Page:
Thursday, December 13, 2012

Turkey With a Married Couple!

When my friend Ashi called excitedly about a Friendly Planet deal to Turkey, I said I'm in! I had always wanted to go there. “Who else is going?” I asked.

“Oh, well definitely me and Krish. And you. And probably a couple of others. I’ll send an email out to everybody soon.”

“Awesome,” I said.

Later, I spoke to my friend Shilpa and she also thought it was an awesome idea so with this abundance of optimism and enthusiasm, I bought my ticket to Turkey. Soon after, everybody who had shown an interest backed out and I was left to travel Turkey with a married couple. Ashi kept repeatedly assuring me that it was okay that I tag along with them and even sleep in between them in the same bed (kidding). So I embarked on this journey and got my first taste of what married life would be like.

Here we go:

As we boarded the flight, I was already getting nervous about lifting my fairly heavy suitcase into the overhead. And then I realized Ashi’s husband, Krish was there – all six foot, four inches of him! I told Ashi that I’m glad he’s there so I wouldn’t have to worry about my bags and Ashi demurely replied that she lifts her own bags as a matter of principle. She then proceeded to lift her bag, which contained everything from a miniature straightener to a giant strainer, above her head, wobbled around with it for a minute or so, and then tossed it somewhere into the overhead. Screw feminism, I thought; that bitch can break her back but Krish is lifting my suitcase. Krish proceeded to lift my suitcase and slide it into the overhead bin as easily as an average person would insert a DVD into a DVD player.  I high-fived him and then asked him to describe to me in great detail what the inside of an overhead bin looked like because they were usually two feet above me and prevented me from looking (I mean reaaallly looking ) inside.

When we arrived in Istanbul, customs was a little more complicated than predicted. There was a ‘Passport Control’ line and a ‘Visa line’ and it wasn’t at all clear which one visitors would have to go to. Turns out whichever line you went to, you had to go to the other line. The sole purpose of standing in one line was to actually let you know that the other line is the right line to be standing in. We did this for an hour or so until we got a janitor to stamp our passports and enter Kusadasi.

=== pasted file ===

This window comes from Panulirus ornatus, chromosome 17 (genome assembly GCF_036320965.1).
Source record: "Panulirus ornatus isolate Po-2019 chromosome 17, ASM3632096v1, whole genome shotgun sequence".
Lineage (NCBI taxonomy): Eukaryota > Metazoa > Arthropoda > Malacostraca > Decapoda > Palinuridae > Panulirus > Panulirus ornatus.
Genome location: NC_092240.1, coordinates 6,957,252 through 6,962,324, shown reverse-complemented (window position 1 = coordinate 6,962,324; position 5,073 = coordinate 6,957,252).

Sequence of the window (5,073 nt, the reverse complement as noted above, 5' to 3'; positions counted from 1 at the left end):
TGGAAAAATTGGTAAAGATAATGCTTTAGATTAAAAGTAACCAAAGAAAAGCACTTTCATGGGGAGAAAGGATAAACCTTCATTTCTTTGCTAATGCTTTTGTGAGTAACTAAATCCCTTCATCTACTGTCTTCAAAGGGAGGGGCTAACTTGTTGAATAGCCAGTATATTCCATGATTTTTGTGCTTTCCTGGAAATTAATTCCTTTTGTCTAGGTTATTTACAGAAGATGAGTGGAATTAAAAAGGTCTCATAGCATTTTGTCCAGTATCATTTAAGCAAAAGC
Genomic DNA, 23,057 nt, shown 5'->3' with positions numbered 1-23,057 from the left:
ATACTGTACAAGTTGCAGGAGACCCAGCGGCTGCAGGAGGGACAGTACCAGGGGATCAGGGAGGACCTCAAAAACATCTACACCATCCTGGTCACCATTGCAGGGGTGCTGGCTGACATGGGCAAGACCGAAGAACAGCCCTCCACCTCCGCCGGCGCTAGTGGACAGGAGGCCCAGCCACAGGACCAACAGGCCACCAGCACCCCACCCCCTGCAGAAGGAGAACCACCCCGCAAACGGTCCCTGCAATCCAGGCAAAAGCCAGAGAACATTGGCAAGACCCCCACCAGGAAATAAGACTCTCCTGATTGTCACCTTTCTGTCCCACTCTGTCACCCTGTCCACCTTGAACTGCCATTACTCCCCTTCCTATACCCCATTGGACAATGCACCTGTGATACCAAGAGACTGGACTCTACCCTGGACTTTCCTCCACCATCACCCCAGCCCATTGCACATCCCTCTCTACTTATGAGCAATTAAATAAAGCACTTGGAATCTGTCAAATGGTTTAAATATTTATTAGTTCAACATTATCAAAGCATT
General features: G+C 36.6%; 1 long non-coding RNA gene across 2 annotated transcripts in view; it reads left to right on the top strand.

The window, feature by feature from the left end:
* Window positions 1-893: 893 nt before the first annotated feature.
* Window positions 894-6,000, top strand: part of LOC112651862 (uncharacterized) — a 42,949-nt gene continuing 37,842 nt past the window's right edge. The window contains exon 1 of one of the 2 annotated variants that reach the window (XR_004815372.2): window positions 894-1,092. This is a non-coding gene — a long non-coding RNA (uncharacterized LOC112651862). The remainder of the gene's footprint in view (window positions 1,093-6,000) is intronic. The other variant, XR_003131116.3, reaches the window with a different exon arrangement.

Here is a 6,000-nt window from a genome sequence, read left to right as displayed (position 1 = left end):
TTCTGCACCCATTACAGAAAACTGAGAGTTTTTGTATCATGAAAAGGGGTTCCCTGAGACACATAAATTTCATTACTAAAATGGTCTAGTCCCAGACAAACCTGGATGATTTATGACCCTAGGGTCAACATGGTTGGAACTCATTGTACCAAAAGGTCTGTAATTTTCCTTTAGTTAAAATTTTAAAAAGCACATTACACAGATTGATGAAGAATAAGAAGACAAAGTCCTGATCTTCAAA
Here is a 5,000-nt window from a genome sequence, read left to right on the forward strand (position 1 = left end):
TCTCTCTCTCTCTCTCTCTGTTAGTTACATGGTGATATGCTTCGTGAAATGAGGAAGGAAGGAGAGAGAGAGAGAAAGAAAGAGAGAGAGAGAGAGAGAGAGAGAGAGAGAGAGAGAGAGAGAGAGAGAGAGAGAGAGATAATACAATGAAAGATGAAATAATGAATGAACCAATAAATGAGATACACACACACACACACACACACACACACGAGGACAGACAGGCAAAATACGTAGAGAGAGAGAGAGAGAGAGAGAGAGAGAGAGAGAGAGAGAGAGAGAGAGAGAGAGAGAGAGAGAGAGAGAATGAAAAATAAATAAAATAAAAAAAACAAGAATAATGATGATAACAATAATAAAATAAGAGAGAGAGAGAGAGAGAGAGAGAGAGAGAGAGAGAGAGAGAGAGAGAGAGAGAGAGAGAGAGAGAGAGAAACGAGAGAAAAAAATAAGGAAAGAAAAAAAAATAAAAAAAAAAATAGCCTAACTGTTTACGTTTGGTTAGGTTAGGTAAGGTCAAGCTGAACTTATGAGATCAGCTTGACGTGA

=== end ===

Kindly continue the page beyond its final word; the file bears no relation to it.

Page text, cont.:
The first day in Kusadasi, we just relaxed for the most part and took the local bus (which was a minivan) into town. While walking near the sea port, a local came up to us and offered to take a picture. Ashi, always skeptical of strangers, politely declined. Krish, however, is the exact opposite: he would give the shirt of his back if a person where to come up to him and be like “Yo dude, can I have the shirt off your back?”

In any case, as we were taking pictures, the man, who turned out to be a carpet exporter, offered to give us a ride to the Temple of Something-Something (I’m really bad with names), which was an hour’s drive away. He said we could borrow his friend’s car and carpool it all the way there. We said we would let him know later and headed off to lunch.

“Well, that was strange,” Ashi said. “He randomly offered us a drive? I don’t know how I feel about that.”

“I don’t know,” Krish replied, “Maybe we should do it.”

I walked around them like their ignored child.

“I don’t know,” Ashi said, “I’m skeptical. I didn’t like the way he touched my shoulder…I don’t like people touching me.”

At this point, I removed my arm from Ashi’s shoulder.

“He touched you too?” Krish replied surprised. “He pinched my butt!”

“He did not!”

“Just kidding. Okay fine, we don’t need to go.”

“Well, we can go if you want to.”

“No, we don’t need to. I’m okay with whatever.”

“I’m also okay with whatever…unless, we’re going with him. Then I’m not okay with whatever.”

At this point, I tried to drown myself hoping the water would kill me faster than this conversation was.

We ended up just chilling by the seaport until it was time to get back to the hotel for dinner. Dinner at this hotel was incredible. There were 15 different kinds of entrees, supplemented with a hundred different kinds of salads and then there was a separate room full of dessert. As Krish and I took our empty plates, we saw Ashi take off her clothes, run and dive headfirst into a five foot cake. Okay, so Ashi really likes her desserts.

The next day, we went to see the city of Ephesus. One aspect of traveling that I love is to see various types of architecture. Houses are usually built out of what’s in abundant supply at that location: in America, houses are made of wood because we have a lot of it; in some parts of Turkey, we saw houses made of stone because they had an abundance of stone. In Ephesus, they had a surplus of marble, so everything from the buildings to the roads (it was insane) were built out of marble. It was an incredible site and I think we ended up taking a thousand pictures in those few hours.
Ephesus in all its glory
 Later that evening, Ashi and I decided to go to a Turkish bath. It was only until we were in the locker room that we found out we had to get butt naked. The woman attendant asked us to remove our clothes and waited in front of us with a towel. Surprisingly, Ashi, the ever-conservative girl, shrugged her shoulders and started peeling her clothes off. Meanwhile, I kept asking for a bathroom. I wasn’t going to strip while that woman was staring at me in that creepy way. When I tried to run out to find a bathroom for the fifth time, the woman dragged me back and said she’ll step out so I can take my clothes off. The Turkish bath was inside a marble room with a marble platform in the middle where you lied down and the women poured millions of soap bubbles on you and massaged you. It hurt like a bitch.

Ashi and I walked out a few hours later bruised and battered. After a few minutes of silence, Ashi said: “Well…our friendship just went to a whole another level. I can’t say I’ve gotten naked and taken a bath with any of my other girlfriends.”